When asked about the memorable funeral parade for the elephant, which comes across as very dream-inspired, he recounts how he even managed to make that real. When the huge coffin—an adapted skip—is tipped into the refuse ravine, the mob who descend hungrily upon it were all people who really lived on Mexico’s rubbish tips. Their clay smeared faces did not need make-up as they do this for protection whilst scavenging under the scorching sun. Jodorowsky stopped short of actually putting the elephant in the coffin, assuring us the animal actor was returned safely to the zoo where it lived. He did fill the huge casket with raw meat and the non-actors were desperate enough that they didn’t need direction, they broke open the coffin and ate the fresh meat for real.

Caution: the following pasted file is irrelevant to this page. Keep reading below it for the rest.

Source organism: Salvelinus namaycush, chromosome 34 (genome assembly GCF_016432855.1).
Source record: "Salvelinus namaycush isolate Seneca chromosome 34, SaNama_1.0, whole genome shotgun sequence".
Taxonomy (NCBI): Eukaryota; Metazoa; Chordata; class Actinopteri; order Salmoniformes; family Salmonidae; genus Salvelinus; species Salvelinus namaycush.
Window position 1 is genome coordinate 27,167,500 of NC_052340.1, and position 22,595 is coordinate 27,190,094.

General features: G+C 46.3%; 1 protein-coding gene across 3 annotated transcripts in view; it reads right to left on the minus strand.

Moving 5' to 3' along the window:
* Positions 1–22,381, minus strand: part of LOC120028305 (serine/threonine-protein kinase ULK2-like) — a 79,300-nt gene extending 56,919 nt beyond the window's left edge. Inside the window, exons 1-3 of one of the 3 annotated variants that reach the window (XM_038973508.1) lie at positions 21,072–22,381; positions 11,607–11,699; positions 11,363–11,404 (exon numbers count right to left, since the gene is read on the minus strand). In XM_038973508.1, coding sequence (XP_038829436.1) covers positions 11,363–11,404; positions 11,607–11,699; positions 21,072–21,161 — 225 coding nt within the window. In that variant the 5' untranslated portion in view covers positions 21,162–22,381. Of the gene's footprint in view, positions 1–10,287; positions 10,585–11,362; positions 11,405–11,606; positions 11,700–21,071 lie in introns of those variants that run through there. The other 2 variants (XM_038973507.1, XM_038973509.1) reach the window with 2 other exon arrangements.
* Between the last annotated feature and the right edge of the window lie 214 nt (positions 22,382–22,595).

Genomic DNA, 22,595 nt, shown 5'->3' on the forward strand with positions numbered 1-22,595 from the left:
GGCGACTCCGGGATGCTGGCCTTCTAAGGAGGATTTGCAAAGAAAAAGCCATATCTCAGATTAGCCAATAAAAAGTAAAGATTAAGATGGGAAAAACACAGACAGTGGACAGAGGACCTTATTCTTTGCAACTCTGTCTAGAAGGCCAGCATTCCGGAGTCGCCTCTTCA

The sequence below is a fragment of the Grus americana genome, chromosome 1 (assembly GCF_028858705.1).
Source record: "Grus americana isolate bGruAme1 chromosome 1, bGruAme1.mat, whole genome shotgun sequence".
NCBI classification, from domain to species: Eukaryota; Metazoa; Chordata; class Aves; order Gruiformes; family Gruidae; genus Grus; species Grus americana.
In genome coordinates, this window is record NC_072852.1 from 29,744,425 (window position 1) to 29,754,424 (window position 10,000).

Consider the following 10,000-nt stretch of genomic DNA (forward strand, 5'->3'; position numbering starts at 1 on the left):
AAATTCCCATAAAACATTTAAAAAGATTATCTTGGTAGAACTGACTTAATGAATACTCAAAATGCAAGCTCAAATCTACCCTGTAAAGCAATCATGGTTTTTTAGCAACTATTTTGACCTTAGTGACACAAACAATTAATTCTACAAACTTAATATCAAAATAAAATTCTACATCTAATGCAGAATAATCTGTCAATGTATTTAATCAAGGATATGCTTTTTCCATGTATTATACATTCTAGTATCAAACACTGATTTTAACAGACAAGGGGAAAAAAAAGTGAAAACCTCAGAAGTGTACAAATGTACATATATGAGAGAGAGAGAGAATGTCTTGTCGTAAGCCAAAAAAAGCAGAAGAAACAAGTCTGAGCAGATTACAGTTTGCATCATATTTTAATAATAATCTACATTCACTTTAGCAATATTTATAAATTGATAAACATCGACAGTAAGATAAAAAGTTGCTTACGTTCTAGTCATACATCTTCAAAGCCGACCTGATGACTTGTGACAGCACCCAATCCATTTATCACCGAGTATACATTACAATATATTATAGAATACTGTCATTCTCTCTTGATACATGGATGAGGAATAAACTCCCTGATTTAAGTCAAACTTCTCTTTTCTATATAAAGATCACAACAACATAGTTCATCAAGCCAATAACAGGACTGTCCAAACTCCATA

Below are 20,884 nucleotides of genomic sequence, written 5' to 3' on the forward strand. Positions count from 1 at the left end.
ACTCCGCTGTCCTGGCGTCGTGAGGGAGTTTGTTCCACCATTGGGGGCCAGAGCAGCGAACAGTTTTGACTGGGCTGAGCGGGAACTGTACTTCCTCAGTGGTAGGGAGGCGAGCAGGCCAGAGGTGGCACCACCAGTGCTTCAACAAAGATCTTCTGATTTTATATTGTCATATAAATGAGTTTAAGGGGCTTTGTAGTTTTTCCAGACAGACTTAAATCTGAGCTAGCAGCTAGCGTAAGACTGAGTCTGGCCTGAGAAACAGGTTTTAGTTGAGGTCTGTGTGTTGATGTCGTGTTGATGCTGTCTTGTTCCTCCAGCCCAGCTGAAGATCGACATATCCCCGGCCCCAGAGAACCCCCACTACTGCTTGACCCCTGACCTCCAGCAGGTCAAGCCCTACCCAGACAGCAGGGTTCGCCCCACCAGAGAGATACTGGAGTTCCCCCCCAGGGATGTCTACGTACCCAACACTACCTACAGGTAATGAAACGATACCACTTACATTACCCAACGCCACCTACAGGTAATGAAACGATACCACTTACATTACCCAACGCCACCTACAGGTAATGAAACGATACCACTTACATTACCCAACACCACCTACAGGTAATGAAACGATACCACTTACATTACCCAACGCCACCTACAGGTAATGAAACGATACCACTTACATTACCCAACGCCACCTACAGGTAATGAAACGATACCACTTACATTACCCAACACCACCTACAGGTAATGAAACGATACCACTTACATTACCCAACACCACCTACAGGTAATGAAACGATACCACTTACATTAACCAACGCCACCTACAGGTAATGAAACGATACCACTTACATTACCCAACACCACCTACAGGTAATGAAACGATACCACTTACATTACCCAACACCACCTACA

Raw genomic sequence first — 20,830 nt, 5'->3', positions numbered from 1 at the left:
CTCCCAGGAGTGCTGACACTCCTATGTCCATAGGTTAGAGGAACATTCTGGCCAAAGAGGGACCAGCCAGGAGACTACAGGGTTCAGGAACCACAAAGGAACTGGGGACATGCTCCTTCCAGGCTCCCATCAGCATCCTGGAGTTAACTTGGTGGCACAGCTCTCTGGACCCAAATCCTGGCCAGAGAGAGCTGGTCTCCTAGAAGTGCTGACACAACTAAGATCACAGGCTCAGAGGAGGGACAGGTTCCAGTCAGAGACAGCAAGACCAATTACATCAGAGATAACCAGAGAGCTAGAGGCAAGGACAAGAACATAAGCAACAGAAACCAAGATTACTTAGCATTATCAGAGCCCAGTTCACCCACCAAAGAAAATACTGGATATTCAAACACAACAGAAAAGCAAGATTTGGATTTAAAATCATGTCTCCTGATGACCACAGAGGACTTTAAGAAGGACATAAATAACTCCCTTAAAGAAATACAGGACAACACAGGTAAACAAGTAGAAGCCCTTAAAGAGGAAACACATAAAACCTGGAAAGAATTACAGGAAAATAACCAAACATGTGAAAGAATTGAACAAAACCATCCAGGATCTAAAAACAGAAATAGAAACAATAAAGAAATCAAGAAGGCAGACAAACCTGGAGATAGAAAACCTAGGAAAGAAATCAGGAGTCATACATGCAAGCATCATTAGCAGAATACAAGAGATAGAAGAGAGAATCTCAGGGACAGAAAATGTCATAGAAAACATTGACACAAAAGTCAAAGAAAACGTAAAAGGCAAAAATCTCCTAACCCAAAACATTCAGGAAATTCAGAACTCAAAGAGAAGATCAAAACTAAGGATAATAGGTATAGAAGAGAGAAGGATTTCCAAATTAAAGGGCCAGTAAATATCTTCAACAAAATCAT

When Orgo gets it on with the illustrated woman, his wife spies them for her elevated viewpoint as she dangles from her hair as part of her act, which she cuts short. In her fury, she interrupts them and douses Orgo’s crotch with acid, effectively castrating him. His retaliation is swift and brutal as he pins his wife to his knife throwing board and slices off both her arms in a parody of her beloved rape victim saint. He then staggers out of his tent and cuts his own throat with the same knives. Pretty intense stuff and, understandably, the adolescent Fenix is confused about normal adult relationships from then on. It’s like his newly developed Oedipal complex has been violently acted out before his eyes!